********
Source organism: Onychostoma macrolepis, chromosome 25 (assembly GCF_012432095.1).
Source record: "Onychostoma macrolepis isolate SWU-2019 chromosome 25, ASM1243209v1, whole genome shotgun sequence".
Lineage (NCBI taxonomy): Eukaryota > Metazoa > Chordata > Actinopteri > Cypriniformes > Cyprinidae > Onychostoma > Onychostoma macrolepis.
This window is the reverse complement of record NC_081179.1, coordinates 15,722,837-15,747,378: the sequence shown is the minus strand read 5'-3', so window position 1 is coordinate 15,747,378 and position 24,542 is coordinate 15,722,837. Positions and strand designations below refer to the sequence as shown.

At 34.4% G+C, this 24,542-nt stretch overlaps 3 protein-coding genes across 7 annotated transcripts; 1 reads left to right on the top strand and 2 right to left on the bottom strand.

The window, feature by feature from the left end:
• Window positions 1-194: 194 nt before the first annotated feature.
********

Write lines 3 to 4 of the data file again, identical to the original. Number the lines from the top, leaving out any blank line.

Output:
Lineage (NCBI taxonomy): Eukaryota > Metazoa > Chordata > Actinopteri > Cypriniformes > Cyprinidae > Onychostoma > Onychostoma macrolepis.
This window is the reverse complement of record NC_081179.1, coordinates 15,722,837-15,747,378: the sequence shown is the minus strand read 5'-3', so window position 1 is coordinate 15,747,378 and position 24,542 is coordinate 15,722,837. Positions and strand designations below refer to the sequence as shown.